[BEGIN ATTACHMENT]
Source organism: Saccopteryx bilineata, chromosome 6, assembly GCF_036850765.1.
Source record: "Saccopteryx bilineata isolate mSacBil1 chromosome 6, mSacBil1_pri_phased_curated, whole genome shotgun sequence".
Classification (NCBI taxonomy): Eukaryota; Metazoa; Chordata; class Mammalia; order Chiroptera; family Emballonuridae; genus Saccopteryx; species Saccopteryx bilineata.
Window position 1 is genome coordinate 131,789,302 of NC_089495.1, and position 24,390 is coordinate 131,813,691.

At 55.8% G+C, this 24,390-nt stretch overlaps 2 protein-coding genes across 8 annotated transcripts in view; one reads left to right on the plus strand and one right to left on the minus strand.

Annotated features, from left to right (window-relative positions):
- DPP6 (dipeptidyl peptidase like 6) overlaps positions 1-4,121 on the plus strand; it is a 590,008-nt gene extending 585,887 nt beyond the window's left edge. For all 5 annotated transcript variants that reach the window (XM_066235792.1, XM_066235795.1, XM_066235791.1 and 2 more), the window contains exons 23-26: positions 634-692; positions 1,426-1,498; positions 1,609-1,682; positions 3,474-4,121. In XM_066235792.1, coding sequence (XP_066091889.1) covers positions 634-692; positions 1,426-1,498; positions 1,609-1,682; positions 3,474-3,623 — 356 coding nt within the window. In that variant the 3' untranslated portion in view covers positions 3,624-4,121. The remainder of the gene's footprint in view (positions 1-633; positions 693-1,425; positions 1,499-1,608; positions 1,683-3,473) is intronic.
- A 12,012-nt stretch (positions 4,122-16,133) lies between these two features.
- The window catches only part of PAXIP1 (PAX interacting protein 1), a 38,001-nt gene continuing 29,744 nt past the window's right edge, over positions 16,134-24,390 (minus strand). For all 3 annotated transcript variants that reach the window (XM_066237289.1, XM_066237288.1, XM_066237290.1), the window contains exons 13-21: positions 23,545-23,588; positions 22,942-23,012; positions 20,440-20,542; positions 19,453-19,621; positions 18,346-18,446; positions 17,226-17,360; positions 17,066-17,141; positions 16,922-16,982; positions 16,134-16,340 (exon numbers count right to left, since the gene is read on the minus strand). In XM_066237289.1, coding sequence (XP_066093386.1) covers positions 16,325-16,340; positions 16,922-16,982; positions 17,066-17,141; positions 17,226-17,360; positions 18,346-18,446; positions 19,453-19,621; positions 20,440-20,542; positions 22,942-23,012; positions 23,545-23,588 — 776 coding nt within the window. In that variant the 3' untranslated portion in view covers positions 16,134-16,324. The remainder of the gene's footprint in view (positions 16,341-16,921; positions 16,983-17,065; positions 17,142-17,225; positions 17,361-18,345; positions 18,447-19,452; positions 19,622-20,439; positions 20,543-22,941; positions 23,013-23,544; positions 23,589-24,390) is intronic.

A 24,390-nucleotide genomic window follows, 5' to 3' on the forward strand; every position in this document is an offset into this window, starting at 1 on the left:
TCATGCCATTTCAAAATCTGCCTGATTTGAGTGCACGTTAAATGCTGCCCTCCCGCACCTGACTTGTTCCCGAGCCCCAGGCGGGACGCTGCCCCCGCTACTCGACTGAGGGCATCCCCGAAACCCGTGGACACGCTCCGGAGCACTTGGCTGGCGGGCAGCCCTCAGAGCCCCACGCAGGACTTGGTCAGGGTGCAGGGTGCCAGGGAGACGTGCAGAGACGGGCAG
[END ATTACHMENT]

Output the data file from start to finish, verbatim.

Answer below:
Source organism: Saccopteryx bilineata, chromosome 6, assembly GCF_036850765.1.
Source record: "Saccopteryx bilineata isolate mSacBil1 chromosome 6, mSacBil1_pri_phased_curated, whole genome shotgun sequence".
Classification (NCBI taxonomy): Eukaryota; Metazoa; Chordata; class Mammalia; order Chiroptera; family Emballonuridae; genus Saccopteryx; species Saccopteryx bilineata.
Window position 1 is genome coordinate 131,789,302 of NC_089495.1, and position 24,390 is coordinate 131,813,691.

At 55.8% G+C, this 24,390-nt stretch overlaps 2 protein-coding genes across 8 annotated transcripts in view; one reads left to right on the plus strand and one right to left on the minus strand.

Annotated features, from left to right (window-relative positions):
- DPP6 (dipeptidyl peptidase like 6) overlaps positions 1-4,121 on the plus strand; it is a 590,008-nt gene extending 585,887 nt beyond the window's left edge. For all 5 annotated transcript variants that reach the window (XM_066235792.1, XM_066235795.1, XM_066235791.1 and 2 more), the window contains exons 23-26: positions 634-692; positions 1,426-1,498; positions 1,609-1,682; positions 3,474-4,121. In XM_066235792.1, coding sequence (XP_066091889.1) covers positions 634-692; positions 1,426-1,498; positions 1,609-1,682; positions 3,474-3,623 — 356 coding nt within the window. In that variant the 3' untranslated portion in view covers positions 3,624-4,121. The remainder of the gene's footprint in view (positions 1-633; positions 693-1,425; positions 1,499-1,608; positions 1,683-3,473) is intronic.
- A 12,012-nt stretch (positions 4,122-16,133) lies between these two features.
- The window catches only part of PAXIP1 (PAX interacting protein 1), a 38,001-nt gene continuing 29,744 nt past the window's right edge, over positions 16,134-24,390 (minus strand). For all 3 annotated transcript variants that reach the window (XM_066237289.1, XM_066237288.1, XM_066237290.1), the window contains exons 13-21: positions 23,545-23,588; positions 22,942-23,012; positions 20,440-20,542; positions 19,453-19,621; positions 18,346-18,446; positions 17,226-17,360; positions 17,066-17,141; positions 16,922-16,982; positions 16,134-16,340 (exon numbers count right to left, since the gene is read on the minus strand). In XM_066237289.1, coding sequence (XP_066093386.1) covers positions 16,325-16,340; positions 16,922-16,982; positions 17,066-17,141; positions 17,226-17,360; positions 18,346-18,446; positions 19,453-19,621; positions 20,440-20,542; positions 22,942-23,012; positions 23,545-23,588 — 776 coding nt within the window. In that variant the 3' untranslated portion in view covers positions 16,134-16,324. The remainder of the gene's footprint in view (positions 16,341-16,921; positions 16,983-17,065; positions 17,142-17,225; positions 17,361-18,345; positions 18,447-19,452; positions 19,622-20,439; positions 20,543-22,941; positions 23,013-23,544; positions 23,589-24,390) is intronic.

A 24,390-nucleotide genomic window follows, 5' to 3' on the forward strand; every position in this document is an offset into this window, starting at 1 on the left:
TCATGCCATTTCAAAATCTGCCTGATTTGAGTGCACGTTAAATGCTGCCCTCCCGCACCTGACTTGTTCCCGAGCCCCAGGCGGGACGCTGCCCCCGCTACTCGACTGAGGGCATCCCCGAAACCCGTGGACACGCTCCGGAGCACTTGGCTGGCGGGCAGCCCTCAGAGCCCCACGCAGGACTTGGTCAGGGTGCAGGGTGCCAGGGAGACGTGCAGAGACGGGCAG